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Much to the delight of the mainstream media, there's a battle royal going on in physics. Over recent months, a fair bit of mud has been slung in the theoretical physics community over the issue of string theory: has it failed to deliver as a 'theory of everything', and should we still be pursuing it?

The fracas was provoked by the publication of two books, whose full titles clearly signal the authors' stance — Peter Woit's Not Even Wrong: The Failure of String Theory and the Continuing Challenge to Unify the Laws of Physics, and The Trouble with Physics: The Rise of String Theory, the Fall of a Science, and What Comes Next by Lee Smolin (the latter reviewed in this journal last month: Nature Phys. 2, 649; 2006). Woit and Smolin make valid points. String theory is far from being the all-encompassing solution that might once have been promised. It has absorbed substantial manpower in the theory community, leaving little to expend on alternative approaches. There is even a perceived risk that the pursuit of string theory could undermine the very principle of science.

In face of the accusation of failing to live up to expectations, string theory is guilty as charged. But those 'expectations' deserve to be questioned. The quest for a theory of everything has great allure, and can sway the popular imagination just as much as that of a physicist. Then there is string theory's simple central, and oft-repeated, concept — that the spectrum of subatomic particles can be imagined as strings vibrating at different frequencies, like the notes played on a violin. No wonder then, that such a (seemingly) graspable yet tantalizing notion should have enjoyed wide attention.

The reality of string theory is vastly different. True, it could offer a framework for the unification of quantum mechanics and gravity. But the deeper physicists have delved into string theory, the more complicated its mathematics has become, and the more remote from physical reality. Some critics find this unacceptable, and have cited the popperian philosophy that what defines 'science' is falsifiability: string theory has yet to make a falsifiable prediction, and so should not be considered science.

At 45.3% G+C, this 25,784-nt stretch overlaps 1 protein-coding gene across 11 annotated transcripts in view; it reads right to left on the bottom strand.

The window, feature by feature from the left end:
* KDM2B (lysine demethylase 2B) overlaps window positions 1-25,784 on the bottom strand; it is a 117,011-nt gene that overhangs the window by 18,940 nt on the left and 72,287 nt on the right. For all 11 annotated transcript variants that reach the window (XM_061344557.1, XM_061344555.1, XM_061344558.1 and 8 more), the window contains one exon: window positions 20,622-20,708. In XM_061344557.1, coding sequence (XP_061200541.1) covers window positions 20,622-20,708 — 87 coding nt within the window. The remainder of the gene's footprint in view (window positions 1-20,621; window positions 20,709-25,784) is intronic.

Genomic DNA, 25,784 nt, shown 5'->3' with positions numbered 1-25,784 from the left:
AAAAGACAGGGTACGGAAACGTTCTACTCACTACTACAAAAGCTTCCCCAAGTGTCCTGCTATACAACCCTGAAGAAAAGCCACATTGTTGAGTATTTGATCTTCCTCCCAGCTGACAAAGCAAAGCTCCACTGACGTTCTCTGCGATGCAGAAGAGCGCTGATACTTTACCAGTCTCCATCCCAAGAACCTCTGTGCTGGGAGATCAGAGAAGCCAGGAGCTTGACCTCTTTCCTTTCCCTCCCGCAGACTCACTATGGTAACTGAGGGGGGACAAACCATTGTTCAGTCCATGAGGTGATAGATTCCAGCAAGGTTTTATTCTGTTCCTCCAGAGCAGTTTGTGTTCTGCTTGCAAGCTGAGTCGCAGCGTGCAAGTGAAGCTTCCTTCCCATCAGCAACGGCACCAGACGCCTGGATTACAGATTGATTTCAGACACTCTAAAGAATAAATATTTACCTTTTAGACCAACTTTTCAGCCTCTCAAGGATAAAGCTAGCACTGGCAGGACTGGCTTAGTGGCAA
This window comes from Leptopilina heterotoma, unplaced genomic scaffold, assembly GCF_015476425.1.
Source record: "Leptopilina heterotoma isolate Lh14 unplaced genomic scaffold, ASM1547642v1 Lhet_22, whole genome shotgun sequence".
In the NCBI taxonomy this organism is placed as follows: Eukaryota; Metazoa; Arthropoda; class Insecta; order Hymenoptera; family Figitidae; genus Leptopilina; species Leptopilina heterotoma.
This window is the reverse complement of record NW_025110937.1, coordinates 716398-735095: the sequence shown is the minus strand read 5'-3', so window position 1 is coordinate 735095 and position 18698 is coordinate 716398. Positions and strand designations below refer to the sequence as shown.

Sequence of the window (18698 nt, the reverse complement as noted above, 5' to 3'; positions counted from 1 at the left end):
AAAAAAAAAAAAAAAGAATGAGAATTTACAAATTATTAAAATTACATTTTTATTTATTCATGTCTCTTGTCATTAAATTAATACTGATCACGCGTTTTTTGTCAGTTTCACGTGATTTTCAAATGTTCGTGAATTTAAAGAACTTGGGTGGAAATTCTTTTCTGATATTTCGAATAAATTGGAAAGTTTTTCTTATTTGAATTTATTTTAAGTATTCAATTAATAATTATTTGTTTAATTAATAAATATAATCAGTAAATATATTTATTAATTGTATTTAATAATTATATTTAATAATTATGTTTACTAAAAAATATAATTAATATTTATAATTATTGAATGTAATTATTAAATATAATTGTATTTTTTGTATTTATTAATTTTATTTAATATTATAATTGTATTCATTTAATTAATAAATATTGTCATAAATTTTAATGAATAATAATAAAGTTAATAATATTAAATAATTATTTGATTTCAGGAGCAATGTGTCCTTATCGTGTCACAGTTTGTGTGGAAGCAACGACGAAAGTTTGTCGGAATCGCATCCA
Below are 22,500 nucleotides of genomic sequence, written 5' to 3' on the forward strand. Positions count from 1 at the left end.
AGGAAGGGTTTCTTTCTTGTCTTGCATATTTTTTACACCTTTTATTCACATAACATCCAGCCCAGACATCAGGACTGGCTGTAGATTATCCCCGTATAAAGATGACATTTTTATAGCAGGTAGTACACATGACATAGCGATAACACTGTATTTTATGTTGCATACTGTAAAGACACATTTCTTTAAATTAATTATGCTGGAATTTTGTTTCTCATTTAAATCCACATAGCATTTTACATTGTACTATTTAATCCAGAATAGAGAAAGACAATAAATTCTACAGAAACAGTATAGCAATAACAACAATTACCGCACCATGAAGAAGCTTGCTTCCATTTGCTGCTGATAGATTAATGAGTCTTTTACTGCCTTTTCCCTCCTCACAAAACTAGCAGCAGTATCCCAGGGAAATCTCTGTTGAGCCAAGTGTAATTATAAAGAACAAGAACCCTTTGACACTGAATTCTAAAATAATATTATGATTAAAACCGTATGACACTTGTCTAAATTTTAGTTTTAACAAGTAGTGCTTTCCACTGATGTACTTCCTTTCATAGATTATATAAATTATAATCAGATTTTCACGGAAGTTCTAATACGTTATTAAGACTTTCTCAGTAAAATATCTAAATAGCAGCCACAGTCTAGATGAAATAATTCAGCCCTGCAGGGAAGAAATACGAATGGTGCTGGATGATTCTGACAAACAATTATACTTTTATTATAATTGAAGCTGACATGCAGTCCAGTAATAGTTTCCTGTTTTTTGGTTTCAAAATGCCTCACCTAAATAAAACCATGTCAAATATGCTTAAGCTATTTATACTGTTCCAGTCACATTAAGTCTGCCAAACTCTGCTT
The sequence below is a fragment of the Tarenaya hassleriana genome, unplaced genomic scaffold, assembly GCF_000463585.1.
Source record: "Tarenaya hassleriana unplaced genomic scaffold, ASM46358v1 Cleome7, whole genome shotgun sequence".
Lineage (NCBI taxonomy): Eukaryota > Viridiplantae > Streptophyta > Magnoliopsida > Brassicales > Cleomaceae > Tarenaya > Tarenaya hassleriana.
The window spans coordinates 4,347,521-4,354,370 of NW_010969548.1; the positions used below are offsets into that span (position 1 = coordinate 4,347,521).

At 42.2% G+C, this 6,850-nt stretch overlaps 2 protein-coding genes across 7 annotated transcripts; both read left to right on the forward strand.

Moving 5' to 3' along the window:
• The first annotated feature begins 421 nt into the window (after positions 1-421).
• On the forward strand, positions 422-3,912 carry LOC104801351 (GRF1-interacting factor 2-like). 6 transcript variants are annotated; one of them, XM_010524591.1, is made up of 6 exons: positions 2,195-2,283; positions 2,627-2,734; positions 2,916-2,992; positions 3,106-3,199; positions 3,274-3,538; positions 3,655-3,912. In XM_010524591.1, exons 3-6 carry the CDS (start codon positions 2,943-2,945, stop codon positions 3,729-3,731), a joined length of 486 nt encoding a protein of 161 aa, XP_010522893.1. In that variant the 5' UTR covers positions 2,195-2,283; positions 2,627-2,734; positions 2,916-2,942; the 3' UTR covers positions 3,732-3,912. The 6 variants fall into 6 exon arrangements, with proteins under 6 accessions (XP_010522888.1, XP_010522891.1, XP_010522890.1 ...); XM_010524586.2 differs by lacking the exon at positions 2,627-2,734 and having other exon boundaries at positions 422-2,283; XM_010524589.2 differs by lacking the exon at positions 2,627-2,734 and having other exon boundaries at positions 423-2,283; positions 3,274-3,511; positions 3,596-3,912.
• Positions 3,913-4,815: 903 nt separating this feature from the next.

To anyone drawn to intellectual endeavour, as physicists are, this could seem an unnecessary shackle, and, in the case of string theory, it is premature. String theory poses one of the greatest challenges in modern physics. It is a mere two decades since work began in earnest — surely no one expected the ultimate framework of physical understanding to be built in that time? — and we have barely scratched the surface. The mathematical exploration becomes ever more complex, and has thrown up disquieting features such as the famous 'landscape' of 10500 solutions, or possible universes. But at the same time there are ideas emerging that may have some relevance, for example, in the physics of black holes, as discussed by Leonard Susskind in this journal last month (Nature Phys. 2, 665–677; 2006).

But is too much effort being directed into string theory? Woit and Smolin's claim that it is unduly dominating theoretical physics research deserves inspection. String theory is bound to attract young researchers, by its very nature and because there is so much work to do. But to take the stance of encouraging the free exploration of the possibilities of string theory means also encouraging the free exploration of other possibilities — loop quantum gravity, for example. In that spirit, this issue of Nature Physics includes a News & Views article by Abhay Ashtekar (p725), reporting on the latest developments in this alternative theory.

Arrogance in science is inexcusable and contrary to the spirit of progress. It is not time to call 'time' on string theory — but neither is there yet reason to dismiss alternatives.